Posts Tagged ‘Music For Nations’

Music For Nations – 22nd January 2021

Christopher Nosnibor

Wardruna were recently the focus of a rather unexpected article on ‘the rise of dark Nordic folk’ in The Guardian. It was largely positive, about how a largely obscure underground scene was reaching a wider audience, and emphasised the elementary influences of the distinctly non-metal genre. It was a feature that also doubled as a plug for new album Kvitravn, which, we’re told, is a continuation of the Runaljod trilogy in musical terms, but at the same time marks ‘a distinct evolution in Wardruna’s unique sound’.

And it is indeed a unique sound, and the album begins with haunting acapella vocals and rumbling atmospherics before picked strings and pounding martial drums fill the air with bold patterns. The sense of scale and depth that characterises the album as a whole is brought to the fore from the very start. More than this, it’s a sense of something primeval and non-linguistic that pervades Kvitravn. Like many listeners, I have no comprehension of the words, which are sung in elongated vowelly drones, the voices coming together not so much in harmony but in throng. And there is something immensely powerful about that. I suppose that the voice as an instrument taps into some deeper consciousness and resonates on a level that’s more genetic or spiritual than gnostic.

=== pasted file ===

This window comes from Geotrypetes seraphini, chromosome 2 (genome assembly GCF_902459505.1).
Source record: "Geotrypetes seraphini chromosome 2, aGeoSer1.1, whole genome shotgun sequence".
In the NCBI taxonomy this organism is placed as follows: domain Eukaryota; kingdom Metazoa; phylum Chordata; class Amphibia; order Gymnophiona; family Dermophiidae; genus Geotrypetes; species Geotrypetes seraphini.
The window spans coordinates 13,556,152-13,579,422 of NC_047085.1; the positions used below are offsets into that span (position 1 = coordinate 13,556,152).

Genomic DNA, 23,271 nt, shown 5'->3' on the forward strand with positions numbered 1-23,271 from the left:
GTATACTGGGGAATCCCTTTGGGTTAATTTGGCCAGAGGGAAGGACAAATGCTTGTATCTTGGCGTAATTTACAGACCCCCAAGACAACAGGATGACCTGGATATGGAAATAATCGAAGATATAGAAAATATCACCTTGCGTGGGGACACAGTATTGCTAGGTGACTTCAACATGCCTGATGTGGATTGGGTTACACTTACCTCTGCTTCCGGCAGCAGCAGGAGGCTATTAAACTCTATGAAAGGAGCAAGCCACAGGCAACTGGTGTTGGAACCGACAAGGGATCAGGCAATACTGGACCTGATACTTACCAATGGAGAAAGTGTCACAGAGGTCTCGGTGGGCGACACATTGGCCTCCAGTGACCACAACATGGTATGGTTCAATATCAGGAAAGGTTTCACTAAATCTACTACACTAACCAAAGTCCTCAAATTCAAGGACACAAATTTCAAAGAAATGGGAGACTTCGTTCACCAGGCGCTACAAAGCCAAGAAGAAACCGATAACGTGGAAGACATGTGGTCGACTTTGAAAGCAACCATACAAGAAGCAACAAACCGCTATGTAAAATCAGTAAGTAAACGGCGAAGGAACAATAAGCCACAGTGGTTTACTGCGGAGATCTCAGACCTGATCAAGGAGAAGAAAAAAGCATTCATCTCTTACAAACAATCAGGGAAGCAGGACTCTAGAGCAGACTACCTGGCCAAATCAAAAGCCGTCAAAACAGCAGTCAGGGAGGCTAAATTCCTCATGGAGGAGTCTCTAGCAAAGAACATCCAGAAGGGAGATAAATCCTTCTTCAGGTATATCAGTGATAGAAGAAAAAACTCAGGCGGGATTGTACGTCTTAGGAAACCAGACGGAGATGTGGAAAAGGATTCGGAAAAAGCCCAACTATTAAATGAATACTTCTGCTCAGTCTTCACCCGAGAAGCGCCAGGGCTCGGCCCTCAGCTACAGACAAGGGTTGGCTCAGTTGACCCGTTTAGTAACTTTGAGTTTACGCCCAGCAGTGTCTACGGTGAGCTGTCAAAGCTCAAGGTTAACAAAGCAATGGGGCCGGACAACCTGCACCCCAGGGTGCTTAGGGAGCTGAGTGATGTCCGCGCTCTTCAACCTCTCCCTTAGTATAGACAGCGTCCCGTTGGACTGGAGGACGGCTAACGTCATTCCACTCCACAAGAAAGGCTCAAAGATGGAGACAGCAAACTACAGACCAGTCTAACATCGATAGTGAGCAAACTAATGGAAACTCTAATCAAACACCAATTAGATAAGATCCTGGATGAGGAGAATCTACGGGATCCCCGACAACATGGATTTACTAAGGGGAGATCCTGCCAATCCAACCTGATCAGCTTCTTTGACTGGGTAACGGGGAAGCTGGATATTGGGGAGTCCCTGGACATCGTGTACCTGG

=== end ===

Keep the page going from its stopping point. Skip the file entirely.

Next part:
Tense and mournful violins provide the main accompaniment to the lugubrious vocals on the six-minute title track. It’s the roar of the sea that brings the arrival of the funereal shanty that is ‘Skugge’. The thumping motoric ‘Fylgjutal’ with its brooding bassline and repetitive guttural vocal growling is incredibly Germanic, and referencing Rammstein doesn’t seem entirely inappropriate here in terms of connecting to anyone unfamiliar with Wardruna: the drums pummel and it’s intense in a relentless way, battering away for the majority of its expansive seven and a half minutes before taking a more poet-rock turn to the close. It all drives forward toward the ten-minute ‘Andvevarljod’ or ‘Song of the Spirit-weavers’ which is epic in every sense and encapsulates the album within a single, immense track.

The instrumentation is, by and large, spartan, and if the string arrangements connote more traditional folk, then ethereal droning backdrops and tribal drumming hark back to something more traditional still – that is to say, that what we commonly associate with ‘traditional’ is often fairly modern, and that all too often our sense of history and skewed and myopic.

Kvitravn evokes images of forests, of caves, of barren mountain tops and vast expanses of moorland, and wide open spaces without people… the occasional wolf or bear, maybe, but a preindustrial world, of wildness and wilderness. And while it does have a certain ‘soundtrack’ feel to it, nothing feel forced or artificial. Kvitravn doesn’t feel like an ersatz replica of Nordic dark ages, but as if it was actually created there and has leaked forward through time to the present, untouched. As such, it’s a moving experience.

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